BIROn - Birkbeck Institutional Research Online

    The representation of London nights in British popular press and film, 1919-1939

    Arts, Mara (2020) The representation of London nights in British popular press and film, 1919-1939. Doctoral thesis, Birkbeck, University of London.

    Publicversion-2020ArtsMPhDBBK.pdf - Public Version

    Download (2MB) | Preview
    [img] PDF
    Fullversion-2020ArtsMPhDBBK.pdf - Full Version
    Restricted to Repository staff only

    Download (2MB)


    This thesis explores the representation of night-time activities in the capital in popular British newspapers and films of the period. It argues that, whilst an increasingly democratised night allowed for more opportunities for previously marginalised groups, popular media of the period largely promoted adherence to the status quo. The thesis draws on extensive primary source material, including eighty British feature films and newspaper samples of the Daily Mail, Daily Express and Daily Mirror to systematically analyse the representation of London’s nightlife in the British interwar period. This period saw the consolidation of the popular daily newspaper industry and, after government intervention, an expansion of the domestic film industry. The interwar period also saw great social change with universal suffrage, technological developments and an economic crisis. London greatly expanded and modernised during these decades, and the city’s nightlife boomed as a result. The first chapter of the thesis offers a historical framework and literature review and explains the methodological foundations of the research. The remainder of the thesis consists of case studies of the representation of five aspects of the capital after dark. The first pair of these case studies are concerned with two aspects of the city’s built environment that expanded rapidly during the interwar period: the suburbs and public transport system. The latter three chapters deal with three groups of London’s inhabitants whose behaviour at night was scrutinised: journalists, police officers and women. Each chapter uses close readings of newspaper and film sources to highlight how popular media during the British interwar period used the night-time both to appeal to audiences and to advocate resistance to cultural change. Together, they provide new insights in the cultural outputs of interwar Britain which shaped how their audiences saw the world around them.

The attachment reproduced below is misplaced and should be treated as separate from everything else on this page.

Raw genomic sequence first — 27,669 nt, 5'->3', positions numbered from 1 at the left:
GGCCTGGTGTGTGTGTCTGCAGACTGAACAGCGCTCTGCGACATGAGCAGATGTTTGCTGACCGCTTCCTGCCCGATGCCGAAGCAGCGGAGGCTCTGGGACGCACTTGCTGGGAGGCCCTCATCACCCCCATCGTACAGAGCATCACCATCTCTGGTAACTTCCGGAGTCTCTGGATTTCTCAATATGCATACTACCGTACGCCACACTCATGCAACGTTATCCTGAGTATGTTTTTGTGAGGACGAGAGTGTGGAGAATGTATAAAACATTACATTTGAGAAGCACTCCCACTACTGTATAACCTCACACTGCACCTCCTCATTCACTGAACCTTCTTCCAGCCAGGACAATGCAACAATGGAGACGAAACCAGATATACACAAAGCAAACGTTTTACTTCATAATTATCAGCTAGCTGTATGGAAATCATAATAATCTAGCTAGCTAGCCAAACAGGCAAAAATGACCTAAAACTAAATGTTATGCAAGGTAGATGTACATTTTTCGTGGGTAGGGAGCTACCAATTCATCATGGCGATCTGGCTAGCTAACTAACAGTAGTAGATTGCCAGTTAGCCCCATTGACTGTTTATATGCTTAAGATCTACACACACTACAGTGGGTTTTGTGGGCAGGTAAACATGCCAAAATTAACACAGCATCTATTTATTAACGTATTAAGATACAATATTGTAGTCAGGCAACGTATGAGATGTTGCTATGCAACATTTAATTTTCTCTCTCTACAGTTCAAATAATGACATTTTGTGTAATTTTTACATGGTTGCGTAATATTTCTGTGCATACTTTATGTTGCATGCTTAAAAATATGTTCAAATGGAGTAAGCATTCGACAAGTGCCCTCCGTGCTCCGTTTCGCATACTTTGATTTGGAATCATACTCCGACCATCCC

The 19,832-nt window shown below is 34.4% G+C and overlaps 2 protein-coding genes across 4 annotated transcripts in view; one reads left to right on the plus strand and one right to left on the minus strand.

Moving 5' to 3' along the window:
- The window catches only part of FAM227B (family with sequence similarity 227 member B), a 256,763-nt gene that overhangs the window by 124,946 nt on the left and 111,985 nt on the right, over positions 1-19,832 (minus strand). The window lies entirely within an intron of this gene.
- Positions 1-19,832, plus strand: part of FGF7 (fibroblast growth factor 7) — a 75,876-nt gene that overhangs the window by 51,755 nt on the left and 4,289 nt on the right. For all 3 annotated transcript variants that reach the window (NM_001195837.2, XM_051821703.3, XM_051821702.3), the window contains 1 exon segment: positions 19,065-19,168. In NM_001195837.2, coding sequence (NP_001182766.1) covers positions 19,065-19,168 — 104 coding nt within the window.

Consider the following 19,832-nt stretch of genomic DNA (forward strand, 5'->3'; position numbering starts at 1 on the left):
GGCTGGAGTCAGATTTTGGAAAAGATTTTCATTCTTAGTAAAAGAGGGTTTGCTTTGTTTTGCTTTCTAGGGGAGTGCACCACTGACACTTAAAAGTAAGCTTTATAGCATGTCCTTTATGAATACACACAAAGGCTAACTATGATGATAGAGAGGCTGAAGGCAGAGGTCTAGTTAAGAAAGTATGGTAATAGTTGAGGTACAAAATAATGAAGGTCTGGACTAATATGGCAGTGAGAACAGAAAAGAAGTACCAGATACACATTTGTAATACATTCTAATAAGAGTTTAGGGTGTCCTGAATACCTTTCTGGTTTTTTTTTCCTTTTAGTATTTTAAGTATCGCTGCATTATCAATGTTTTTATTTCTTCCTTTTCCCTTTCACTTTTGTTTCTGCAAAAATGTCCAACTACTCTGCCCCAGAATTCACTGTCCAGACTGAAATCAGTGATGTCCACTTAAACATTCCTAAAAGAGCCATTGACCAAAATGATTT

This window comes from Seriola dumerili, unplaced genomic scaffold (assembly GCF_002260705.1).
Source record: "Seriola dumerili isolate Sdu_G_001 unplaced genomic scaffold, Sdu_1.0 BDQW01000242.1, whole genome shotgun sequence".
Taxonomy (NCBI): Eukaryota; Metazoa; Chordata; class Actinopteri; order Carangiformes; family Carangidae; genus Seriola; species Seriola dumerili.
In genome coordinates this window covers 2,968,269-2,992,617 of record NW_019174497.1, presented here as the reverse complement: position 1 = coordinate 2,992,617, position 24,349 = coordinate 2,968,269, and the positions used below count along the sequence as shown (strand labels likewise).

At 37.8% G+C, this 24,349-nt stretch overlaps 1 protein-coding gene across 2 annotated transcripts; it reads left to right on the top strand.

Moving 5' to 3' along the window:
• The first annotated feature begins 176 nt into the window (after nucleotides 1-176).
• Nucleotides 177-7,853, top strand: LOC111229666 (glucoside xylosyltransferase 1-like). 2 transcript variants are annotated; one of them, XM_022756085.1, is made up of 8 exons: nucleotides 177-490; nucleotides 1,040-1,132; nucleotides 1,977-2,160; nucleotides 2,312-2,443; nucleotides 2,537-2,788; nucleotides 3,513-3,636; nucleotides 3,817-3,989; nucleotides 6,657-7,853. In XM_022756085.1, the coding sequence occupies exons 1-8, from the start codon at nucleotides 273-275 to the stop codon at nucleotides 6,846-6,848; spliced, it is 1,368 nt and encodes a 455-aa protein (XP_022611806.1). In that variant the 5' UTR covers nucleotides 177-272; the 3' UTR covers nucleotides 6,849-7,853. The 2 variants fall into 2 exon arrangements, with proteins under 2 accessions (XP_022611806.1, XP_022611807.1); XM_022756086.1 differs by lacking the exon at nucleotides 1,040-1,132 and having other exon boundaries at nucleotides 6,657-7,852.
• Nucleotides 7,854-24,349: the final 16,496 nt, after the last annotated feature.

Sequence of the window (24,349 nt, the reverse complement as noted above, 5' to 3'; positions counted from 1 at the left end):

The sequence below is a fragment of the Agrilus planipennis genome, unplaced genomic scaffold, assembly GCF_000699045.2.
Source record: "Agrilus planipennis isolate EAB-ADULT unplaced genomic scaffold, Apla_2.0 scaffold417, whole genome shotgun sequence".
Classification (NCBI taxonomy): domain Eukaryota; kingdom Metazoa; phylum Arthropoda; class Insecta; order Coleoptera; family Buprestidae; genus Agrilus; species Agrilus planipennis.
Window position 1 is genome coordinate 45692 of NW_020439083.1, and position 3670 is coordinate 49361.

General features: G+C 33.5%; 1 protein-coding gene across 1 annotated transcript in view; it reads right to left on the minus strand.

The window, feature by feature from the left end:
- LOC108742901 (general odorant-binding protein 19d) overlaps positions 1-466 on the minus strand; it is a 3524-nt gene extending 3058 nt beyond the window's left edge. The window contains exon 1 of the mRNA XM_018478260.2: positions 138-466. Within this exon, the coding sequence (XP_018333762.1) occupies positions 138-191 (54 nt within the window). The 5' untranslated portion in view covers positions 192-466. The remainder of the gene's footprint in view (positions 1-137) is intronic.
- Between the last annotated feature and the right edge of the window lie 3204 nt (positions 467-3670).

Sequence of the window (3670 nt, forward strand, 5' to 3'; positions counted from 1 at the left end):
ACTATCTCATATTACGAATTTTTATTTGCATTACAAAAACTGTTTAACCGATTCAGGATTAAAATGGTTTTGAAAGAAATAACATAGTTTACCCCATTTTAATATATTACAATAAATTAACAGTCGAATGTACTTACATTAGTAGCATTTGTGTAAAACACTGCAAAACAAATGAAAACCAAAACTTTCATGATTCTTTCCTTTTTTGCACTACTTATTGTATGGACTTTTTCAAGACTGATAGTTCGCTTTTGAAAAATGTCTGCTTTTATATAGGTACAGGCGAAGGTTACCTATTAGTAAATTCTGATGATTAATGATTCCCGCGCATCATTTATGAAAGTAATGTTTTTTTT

Item Type: Thesis
    Additional Information: The full version thesis is not currently available for public use
    Copyright Holders: The copyright of this thesis rests with the author, who asserts his/her right to be known as such according to the Copyright Designs and Patents Act 1988. No dealing with the thesis contrary to the copyright or moral rights of the author is permitted.
    Depositing User: Acquisitions And Metadata
    Date Deposited: 15 Jul 2020 10:03
    Last Modified: 01 Nov 2023 14:26


    Activity Overview
    6 month trend
    6 month trend

    Additional statistics are available via IRStats2.

    Archive Staff Only (login required)

    Edit/View Item Edit/View Item